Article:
When it comes to culture and geography, Israel and South Korea are quite a ways apart, but one venture capitalist is confident they share at least one thing in common: entrepreneurial spirit.

"Koreans like to benchmark ourselves against the Jewish community," said John Nahm, managing director at Strong Ventures. The Silicon Valley-based seed fund frequently invests in Korean and Korean-Global startups. "Israel and Korea have this common history, in that we were surrounded by our enemies. Israel, in a way, still is."

Because the country is so surrounded by enemies' threats, innovation is created through the need and desire to "survive," Nahm explains.

The business veteran spoke in conversation with four other venture capitalists (John Ryu of Scout Ventures; Richard Jun of BAM Ventures; Hyuk-Jeen Suh of Samsung Ventures; and David Lee of Google Asia Pacific) at the Korean Startup Summit in New York City on Friday. The panelists weighed in on the pros and cons of expanding a Korean startup globally, as well as the characteristics that Korean entrepreneurs tend to possess.

Nahm nods especially to South Korea's tenuous relationship with its neighbors, North Korea and Japan -- the latter of which occupied the country between 1910 and 1945.  

"Koreans are very persevering," he added, though he warns that the survivalist mentality is not always a good thing. It's important, he says, that founders learn to differentiate between gumption and a bad product.

Several factors suggest that South Korea has been rapidly growing its own strong startup ecosystem. In 2013, the government launched a $2.97 billion fund created specifically to support startups. What's more, mobile penetration has been high. That same year, more than 82 percent of residents had Internet access, and nearly 80 percent owned a smartphone, according to the Ministry of Science, ICT and Future Planning.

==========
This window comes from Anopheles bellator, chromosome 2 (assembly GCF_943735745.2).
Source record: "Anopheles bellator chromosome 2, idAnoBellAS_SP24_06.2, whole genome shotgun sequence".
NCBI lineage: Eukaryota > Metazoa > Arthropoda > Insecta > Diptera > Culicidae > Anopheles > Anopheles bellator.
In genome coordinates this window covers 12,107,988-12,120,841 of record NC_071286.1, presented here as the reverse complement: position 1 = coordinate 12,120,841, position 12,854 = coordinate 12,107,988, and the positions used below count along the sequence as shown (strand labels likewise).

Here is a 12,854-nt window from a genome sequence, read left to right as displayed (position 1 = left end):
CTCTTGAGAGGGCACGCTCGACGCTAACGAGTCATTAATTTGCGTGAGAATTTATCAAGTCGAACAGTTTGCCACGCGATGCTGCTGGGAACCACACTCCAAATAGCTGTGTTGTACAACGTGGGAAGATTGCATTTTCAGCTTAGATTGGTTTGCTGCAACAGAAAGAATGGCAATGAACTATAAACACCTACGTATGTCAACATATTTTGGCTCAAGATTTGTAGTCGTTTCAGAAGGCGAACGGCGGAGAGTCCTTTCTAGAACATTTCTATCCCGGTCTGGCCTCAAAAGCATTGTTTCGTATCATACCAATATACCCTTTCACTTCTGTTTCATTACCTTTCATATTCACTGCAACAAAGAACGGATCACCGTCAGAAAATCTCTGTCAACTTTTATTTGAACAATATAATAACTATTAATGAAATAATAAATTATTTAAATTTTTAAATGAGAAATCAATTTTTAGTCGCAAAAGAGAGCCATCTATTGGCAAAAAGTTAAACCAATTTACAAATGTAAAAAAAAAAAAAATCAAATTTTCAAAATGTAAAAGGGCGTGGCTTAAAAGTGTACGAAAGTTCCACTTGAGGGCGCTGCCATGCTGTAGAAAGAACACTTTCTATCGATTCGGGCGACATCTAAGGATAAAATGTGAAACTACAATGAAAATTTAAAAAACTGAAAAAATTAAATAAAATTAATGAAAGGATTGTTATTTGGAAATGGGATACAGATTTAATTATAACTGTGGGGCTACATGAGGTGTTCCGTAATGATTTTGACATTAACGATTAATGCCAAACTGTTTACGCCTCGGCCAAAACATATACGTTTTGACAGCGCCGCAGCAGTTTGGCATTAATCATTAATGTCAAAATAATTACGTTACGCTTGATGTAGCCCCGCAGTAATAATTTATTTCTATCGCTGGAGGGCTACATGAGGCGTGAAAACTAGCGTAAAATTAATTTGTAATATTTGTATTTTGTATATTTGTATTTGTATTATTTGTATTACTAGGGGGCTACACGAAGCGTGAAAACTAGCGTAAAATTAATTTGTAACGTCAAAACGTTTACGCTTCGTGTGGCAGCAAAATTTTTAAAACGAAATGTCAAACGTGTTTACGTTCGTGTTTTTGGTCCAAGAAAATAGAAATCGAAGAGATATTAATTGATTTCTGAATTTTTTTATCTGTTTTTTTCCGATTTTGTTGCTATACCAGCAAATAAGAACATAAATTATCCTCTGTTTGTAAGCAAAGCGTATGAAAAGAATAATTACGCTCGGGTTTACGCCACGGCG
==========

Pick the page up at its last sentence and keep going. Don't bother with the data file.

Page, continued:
As the glimmer of Silicon Valley beckons foreign startups, Korean venture capitalists warn that international expansion is not necessarily the way to go -- at least, not at first.

"You don't always have to go to the country. You can start from your backyard, and find a way to do business overseas," explained Google's David Lee. For Korean entrepreneurs abroad, "there's usually a cultural barrier, the shock of a new network," he added.

That's not to mention the regulatory headaches -- including converting your startup into a U.S. entity -- that South Korean entrepreneurs would have to face.

Ultimately, panelists all agreed that the community has a collective sense of discipline, which serves entrepreneurs by and large.

"We are a small community, but there are more of us rising up in the tech and finance side. With this is power in numbers," said Lee.